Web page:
Author: Patrick O'Sullivan
Publisher: Burns & Oates
Category: Social Science
This fourth volume of the series focuses on the the experiences of Irish women migrants, who often formed the majority of migrating groups. It covers both mass and individual migrations from the 16th to the 20th century. Strong stress is placed upon the economic decision-making of female-headed households, and persistent motives for migration, eg incest, throughout the period. Advanced and subtle methods have had to be devised and implemented in order to study this "hidden majority"; therfore, the book has much of particular interest to women's history groups and women's studies courses.
David Fitzpatrick demonstrates the often unexpected ways in which the reverse effects of emigration remoulded Irish society, balancing original demographic research with fascinating individual profiles to assemble a vivid picture of a ...
Author: David Fitzpatrick
Publisher: Cambridge University Press
Irish emigration to America is one of the clichés of modern Irish history; much less familiar is the reverse process. Who were the people who chose to return to Ireland? What motivated them? And what effect did this have on Irish society? While many European countries were more or less Americanised in this period, the Irish case was unique as so many Irish families had members in America. The most powerful agency for Americanisation, therefore, was not popular culture but circumstantial knowledge and personal contact. David Fitzpatrick demonstrates the often unexpected ways in which the reverse effects of emigration remoulded Irish society, balancing ground-breaking demographic research with fascinating accounts of individual experiences to assemble a vivid picture of this changing Irish society. He explores the transformative impact of reverse migration from America to post-Famine Ireland, and offers many and surprising insights into Ireland's growing population of American-born residents.
Author: Donald Harman AkensonPublish On: 2011-08-23
Ó Gráda, Cormac, Ireland. A New Economic History, 1780–1939 (Oxford: Clarendon Press, 1994). Ó Gráda, Cormac, “Making Irish Famine History in 1995,” History Workshop Journal, no. 41 (Autumn 1996). Ó Gráda, Cormac, Black '47 and Beyond.
Author: Donald Harman Akenson
Publisher: McGill-Queen's Press - MQUP
This book is the product of Donald Akenson's decades of research and writing on Irish social history and its relationship to the Irish diaspora - it is also the product of a lifetime of trying to figure out where Swedish-America actually came from, and why. These two matters, Akenson shows, are intimately related. Ireland and Sweden each provide a tight case study of a larger phenomenon, one that, for better or worse, shaped the modern world: the Great European Diaspora of the "true" nineteenth century. Akenson's book parts company with the great bulk of recent emigration research by employing sharp transnational comparisons and by situating the two case studies in the larger context of the Great European Migration and of what determines the physics of a diaspora: no small matter, as the concept of diaspora has become central to twenty-first-century transnational studies. He argues (against the increasing refusal of mainstream historians to use empirical databases) that the history community still has a lot to learn from economic historians; and, simultaneously, that (despite the self-confidence of their proponents) narrow, economically based explanations of the Great European Migration leave out many of the most important aspects of the whole complex transaction. Akenson believes that culture and economic matters both count, and that leaving either one on the margins of explanation yields no valid explanation at all.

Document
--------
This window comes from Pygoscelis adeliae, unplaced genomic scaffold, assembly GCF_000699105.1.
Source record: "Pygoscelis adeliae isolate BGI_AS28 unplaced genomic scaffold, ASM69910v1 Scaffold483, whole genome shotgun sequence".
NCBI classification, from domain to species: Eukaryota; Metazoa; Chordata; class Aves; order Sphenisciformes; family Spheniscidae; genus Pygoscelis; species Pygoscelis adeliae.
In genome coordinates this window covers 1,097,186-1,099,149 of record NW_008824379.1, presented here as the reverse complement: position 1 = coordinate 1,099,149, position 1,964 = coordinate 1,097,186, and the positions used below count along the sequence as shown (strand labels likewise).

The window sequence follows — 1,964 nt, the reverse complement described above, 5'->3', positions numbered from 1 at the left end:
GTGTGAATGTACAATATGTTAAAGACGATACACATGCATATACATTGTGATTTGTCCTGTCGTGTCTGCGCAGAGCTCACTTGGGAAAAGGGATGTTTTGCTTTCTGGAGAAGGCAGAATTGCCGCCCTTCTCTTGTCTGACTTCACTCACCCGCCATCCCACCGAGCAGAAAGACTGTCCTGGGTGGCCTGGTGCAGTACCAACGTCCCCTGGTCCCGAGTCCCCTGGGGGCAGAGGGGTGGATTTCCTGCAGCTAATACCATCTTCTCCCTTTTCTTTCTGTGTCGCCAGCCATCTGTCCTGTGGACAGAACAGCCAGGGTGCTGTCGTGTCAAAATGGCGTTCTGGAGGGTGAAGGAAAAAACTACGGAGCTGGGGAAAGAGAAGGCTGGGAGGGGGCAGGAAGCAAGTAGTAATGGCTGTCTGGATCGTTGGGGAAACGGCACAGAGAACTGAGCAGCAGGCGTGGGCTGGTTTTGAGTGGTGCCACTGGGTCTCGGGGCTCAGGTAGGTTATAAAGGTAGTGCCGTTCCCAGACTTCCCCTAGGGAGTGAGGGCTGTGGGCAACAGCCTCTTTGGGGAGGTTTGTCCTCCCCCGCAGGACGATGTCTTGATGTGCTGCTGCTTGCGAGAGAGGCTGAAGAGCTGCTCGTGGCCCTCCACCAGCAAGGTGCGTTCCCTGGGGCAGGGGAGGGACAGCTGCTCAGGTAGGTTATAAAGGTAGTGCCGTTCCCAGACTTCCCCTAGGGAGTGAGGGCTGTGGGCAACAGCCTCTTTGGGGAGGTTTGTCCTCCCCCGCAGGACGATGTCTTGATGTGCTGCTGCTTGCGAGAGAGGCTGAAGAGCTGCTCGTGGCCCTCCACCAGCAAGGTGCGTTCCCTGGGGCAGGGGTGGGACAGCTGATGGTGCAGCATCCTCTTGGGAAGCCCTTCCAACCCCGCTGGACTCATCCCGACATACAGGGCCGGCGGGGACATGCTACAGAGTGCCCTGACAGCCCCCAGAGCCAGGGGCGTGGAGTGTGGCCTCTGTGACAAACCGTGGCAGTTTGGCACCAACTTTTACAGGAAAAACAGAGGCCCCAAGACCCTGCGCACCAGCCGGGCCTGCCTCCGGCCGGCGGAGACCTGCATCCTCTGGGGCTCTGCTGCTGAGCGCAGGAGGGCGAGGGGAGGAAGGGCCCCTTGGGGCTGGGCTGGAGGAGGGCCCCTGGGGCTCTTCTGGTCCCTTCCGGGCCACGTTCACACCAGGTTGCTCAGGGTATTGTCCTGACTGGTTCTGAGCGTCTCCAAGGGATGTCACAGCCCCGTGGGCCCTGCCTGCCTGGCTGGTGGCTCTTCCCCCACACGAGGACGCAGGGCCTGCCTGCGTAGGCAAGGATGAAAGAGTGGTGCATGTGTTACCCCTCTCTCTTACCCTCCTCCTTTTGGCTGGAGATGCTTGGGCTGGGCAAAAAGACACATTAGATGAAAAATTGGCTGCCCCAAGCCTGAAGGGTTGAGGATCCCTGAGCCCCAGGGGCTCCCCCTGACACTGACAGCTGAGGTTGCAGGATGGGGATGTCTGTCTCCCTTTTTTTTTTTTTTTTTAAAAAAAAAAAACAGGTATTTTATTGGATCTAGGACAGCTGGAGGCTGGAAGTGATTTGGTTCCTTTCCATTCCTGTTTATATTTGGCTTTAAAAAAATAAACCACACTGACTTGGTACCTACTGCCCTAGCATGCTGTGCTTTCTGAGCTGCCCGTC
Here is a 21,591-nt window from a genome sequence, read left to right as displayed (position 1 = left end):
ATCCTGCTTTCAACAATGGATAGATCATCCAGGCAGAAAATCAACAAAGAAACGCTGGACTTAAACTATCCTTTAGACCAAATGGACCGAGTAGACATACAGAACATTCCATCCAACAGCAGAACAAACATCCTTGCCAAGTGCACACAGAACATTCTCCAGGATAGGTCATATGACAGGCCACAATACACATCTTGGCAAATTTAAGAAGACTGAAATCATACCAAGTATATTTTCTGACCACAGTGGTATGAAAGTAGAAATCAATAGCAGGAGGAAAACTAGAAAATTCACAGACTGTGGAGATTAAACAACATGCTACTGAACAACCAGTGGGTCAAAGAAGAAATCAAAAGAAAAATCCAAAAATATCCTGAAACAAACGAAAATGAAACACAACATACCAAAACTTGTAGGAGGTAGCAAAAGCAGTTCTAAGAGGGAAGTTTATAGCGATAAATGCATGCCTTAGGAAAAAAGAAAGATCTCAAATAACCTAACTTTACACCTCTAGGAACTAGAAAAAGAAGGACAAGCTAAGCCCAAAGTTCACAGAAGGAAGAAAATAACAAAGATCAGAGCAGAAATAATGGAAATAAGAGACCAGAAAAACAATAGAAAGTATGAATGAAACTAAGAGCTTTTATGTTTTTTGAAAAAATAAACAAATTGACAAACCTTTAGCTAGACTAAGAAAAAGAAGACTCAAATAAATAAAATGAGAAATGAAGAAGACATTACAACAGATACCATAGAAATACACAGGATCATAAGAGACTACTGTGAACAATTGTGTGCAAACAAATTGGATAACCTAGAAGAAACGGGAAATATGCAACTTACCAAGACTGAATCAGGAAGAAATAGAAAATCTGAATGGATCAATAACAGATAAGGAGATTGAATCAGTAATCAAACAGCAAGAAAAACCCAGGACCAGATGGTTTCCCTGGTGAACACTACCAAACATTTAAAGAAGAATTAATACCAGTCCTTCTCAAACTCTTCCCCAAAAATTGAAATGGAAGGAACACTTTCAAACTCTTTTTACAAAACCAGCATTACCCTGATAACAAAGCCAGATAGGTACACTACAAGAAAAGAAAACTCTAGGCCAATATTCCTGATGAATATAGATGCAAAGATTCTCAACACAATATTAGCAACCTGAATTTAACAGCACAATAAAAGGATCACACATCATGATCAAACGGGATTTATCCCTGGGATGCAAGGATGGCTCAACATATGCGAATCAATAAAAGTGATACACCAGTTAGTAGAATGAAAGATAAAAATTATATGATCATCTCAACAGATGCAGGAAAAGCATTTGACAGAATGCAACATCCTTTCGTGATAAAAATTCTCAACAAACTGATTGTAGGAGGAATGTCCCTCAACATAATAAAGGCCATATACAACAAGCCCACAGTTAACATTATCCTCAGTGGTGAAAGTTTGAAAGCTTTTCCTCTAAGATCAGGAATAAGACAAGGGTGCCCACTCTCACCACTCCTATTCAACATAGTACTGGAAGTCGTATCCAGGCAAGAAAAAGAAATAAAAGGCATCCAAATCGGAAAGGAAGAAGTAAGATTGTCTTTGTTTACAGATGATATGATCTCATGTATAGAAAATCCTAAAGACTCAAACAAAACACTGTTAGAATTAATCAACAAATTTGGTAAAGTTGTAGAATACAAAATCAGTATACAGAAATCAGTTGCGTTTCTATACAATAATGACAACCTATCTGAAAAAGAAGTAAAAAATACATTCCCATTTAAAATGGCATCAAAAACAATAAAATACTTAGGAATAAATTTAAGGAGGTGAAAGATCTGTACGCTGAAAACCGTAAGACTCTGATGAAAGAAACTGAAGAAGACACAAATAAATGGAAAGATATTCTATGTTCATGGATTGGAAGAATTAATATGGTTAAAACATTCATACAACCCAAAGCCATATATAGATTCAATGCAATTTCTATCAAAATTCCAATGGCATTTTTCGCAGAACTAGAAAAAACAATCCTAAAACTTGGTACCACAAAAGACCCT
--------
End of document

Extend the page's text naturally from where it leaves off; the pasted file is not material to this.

See Miller et al., Irish Immigrants in the Land of Canaan, chapter 49. 10. See ibid., chapter 8; and Miller, “Revd James MacSparran's America dissected (1753): Eighteenth-Century Emigration and Constructions of 'Irishness,'” History ...
Author: J.J. Lee
Publisher: NYU Press
Explores the history of the Irish in America, offering an overview of Irish history, immigration to the United States, and the transition of the Irish from the working class to all levels of society.
This work discusses the life of the Scotch-Irish in Ireland, their treatment by their English overlords, the reasons for emigration to America, the settlement patterns in the New World, the movement westward across America, life on the ...
Author: Ron Chepesiuk
The Scotch-Irish began emigrating to Northern Ireland from Scotland in the seventeenth century to form the Ulster Plantation. In the next century these Scottish Presbyterians migrated to the Western Hemisphere in search of a better life. Except for the English, the Scotch-Irish were the largest ethnic group to come to the New World during the eighteenth century. By the time of the American Revolution there were an estimated 250,000 Scotch-Irish in the colonies, about a tenth of the population. Twelve U.S. presidents can trace their lineage to the Scotch-Irish. This work discusses the life of the Scotch-Irish in Ireland, their treatment by their English overlords, the reasons for emigration to America, the settlement patterns in the New World, the movement westward across America, life on the colonial frontier, Scotch-Irish contributions to America's development, and sites of Scotch-Irish interest in the north of Ireland.